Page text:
Then, on September 4 ,1997, three suicide bombers of the Hamas movement blew themselves up in Ben Yehuda street, located in downtown Jerusalem. 181 Israelis were wounded and five were killed, among them Alhanan's 14 year old sister, Smadar and her two friends.

"It changed my life", Alhanan recalls." Of course I was shocked by her sudden death, but I realized that the absurd reality of the occupation was the cause of Smadar's death and nothing else. We in Israel and Palestine had entered into a turmoil in which all concerned – both Israeli and Palestinian – had been deeply hurt and nobody saw a way out anymore. The problem is that Israelis and Palestinians are too preoccupied with themselves and their own suffering. We , the Israelis, cry that the Palestinians do not want peace, because they don't stop the violence caused by their terror organizations. We think that the only way to fight violence is to retaliate. After the death of my sister my commander wanted to send me again to Lebanon .I could take revenge for her death he said.

Ridiculous, of course, because the Lebanese people were not involved in Smadar's death and anyhow, what good would revenge do to us? Palestinians do not trust us because, we, continue with military actions and the construction of new outposts and settlements in the West Bank, despite the peace agreements ".

Mission statement

Since Smadar's death, Alhanan has been in a regular contact with Palestinians through an Israeli/ Palestinian organization called " Bereaved families". The organization represents a group of bereaved family members of victims of violence in the Israeli Palestinian conflict. This contact has changed his views.

"I am not an activist and not a refusnik (enrolled soldier who refuses service)", he emphasizes.

"I'm convinced that we need our army, but I do not believe in senseless actions with the sole purpose of showing our military superiority to the Palestinians. I believe in mutual actions between Israelis and Palestinians against violence and for a fair and lasting peace".

These are also the objectives of the union which was forged between the 120 fighters of combatants for Peace.

Their program is not new. They call for the establishment of a Palestinian state, the end of the occupation and laying down all arms. But the fact that these ideas come from the mouth of the aggressor himself, is unique for Israel and Palestine.

"This is a special breakthrough in our history and in this time of violence, and despair absolutely necessary", says Avichay Sharon , founder of ' Combatants for peace, during a meeting of the group in the Palestinian city of Annate.

He points at the renewed wave of violence in the area. The list of events seems endless. After the launching of Qassem rockets on Israel by the Islamic Jihad from Gaza, Israel performed several air attacks. Palestinian children were killed. As a reaction a member of the Jihad blew himself up in a pub in Tel Aviv. The result: 9 deaths and many wounded. The Hamas government describes it as self defense.

Sharon: "In order to solve our conflict you have to be pragmatic. We do not have a tailor-made peace agreement, because we believe that Israelis and Palestinians will only take the possibility of such a document serious if they will dare to trust each other. You can not enforce peace. Peace has to start from the bottom. Our governments and their experts can agree on the details later".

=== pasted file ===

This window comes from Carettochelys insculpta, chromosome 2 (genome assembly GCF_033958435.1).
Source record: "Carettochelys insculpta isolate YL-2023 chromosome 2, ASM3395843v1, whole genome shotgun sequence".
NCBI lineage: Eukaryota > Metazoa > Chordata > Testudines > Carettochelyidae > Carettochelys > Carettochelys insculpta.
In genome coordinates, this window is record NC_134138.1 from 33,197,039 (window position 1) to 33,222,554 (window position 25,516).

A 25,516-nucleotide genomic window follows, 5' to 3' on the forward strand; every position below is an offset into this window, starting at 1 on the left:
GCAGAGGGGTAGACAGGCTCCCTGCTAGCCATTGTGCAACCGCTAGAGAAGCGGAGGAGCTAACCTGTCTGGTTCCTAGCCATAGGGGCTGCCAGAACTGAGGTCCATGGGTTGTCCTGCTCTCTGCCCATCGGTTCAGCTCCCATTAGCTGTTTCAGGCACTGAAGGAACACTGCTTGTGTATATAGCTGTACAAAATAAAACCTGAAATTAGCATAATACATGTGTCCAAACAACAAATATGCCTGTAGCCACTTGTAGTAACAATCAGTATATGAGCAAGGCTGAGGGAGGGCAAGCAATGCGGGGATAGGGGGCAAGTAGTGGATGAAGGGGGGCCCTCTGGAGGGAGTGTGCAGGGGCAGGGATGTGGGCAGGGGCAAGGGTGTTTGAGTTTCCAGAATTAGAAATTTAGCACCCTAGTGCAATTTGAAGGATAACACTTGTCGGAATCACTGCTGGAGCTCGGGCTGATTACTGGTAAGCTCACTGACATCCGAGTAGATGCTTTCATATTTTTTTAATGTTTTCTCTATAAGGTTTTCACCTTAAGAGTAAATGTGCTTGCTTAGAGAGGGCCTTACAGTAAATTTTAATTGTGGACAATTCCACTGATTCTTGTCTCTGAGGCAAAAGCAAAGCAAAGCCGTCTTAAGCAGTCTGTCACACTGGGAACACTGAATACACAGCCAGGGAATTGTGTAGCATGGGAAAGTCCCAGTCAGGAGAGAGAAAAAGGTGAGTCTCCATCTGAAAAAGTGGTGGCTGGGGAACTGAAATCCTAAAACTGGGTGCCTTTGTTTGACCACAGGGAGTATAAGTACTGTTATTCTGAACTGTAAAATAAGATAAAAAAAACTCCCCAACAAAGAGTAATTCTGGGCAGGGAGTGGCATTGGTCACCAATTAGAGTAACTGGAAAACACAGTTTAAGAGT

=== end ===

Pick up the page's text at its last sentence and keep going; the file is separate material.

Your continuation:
Sharon is convinced of the success of Combatants for Peace." People will listen to us , because our voice is unique. It is the voice of their fighter, who is respected for his courage, who knows what violence can do and therefore rejects it. We want to see the other as a fellow human being and partner".

Without support

One of the problems facing the group is mobility. Israelis are not allowed to visit a major part of the Westbank and Palestinians can only get a visiting permit for Israel in exceptional cases. A complicating factor is the separation wall of almost 110 kilometers and the many checkpoints.

Combatants for Peace do not expect support from the Israeli and Palestinian governments, who seems to maintain a policy of fighting or ignoring each other.

During a telephone call with a spokesman of the IDF the army seems unaware of this mutiny of its men, and reacts as if he does not care: "Apparently this is a civilian initiative and not military. This does not belong to our competence".

The fundamental Hamas organization which leads the new Palestinian government and is internationally seen as a terrorist movement distanced itself from this previous military group.

Khalidi's cooperation with the peace fighters could be dangerous. Contacts with Israeli soldiers are not popular in Palestine and collaborators are sometimes liquidated or disappear. His actions could also backfire on his work or private life.

But Khalidi is determined to continue: "People like me, in particular, who have seen the results of war very closely, should not remain silent. I have to keep the dialogue with the Israelis going. They should know that contrary to what their government tells them there is a partner for peace on the other side. This is only the beginning".


* Simone Korkus is a correspondent for Knack, Belgian’s main opinion magazine. She is a lawyer and a member of the board of the Therapeutic Riding Centre of Israel, a Jewish/Arab co-existence program, which brings therapeutic riding for disabled children through the Arab communities of Israel. This article is distributed by the Common Ground News Service (CGNews) and can be accessed at

Source: Knack Magazine, May 2006
Copyright permission has been granted for republication.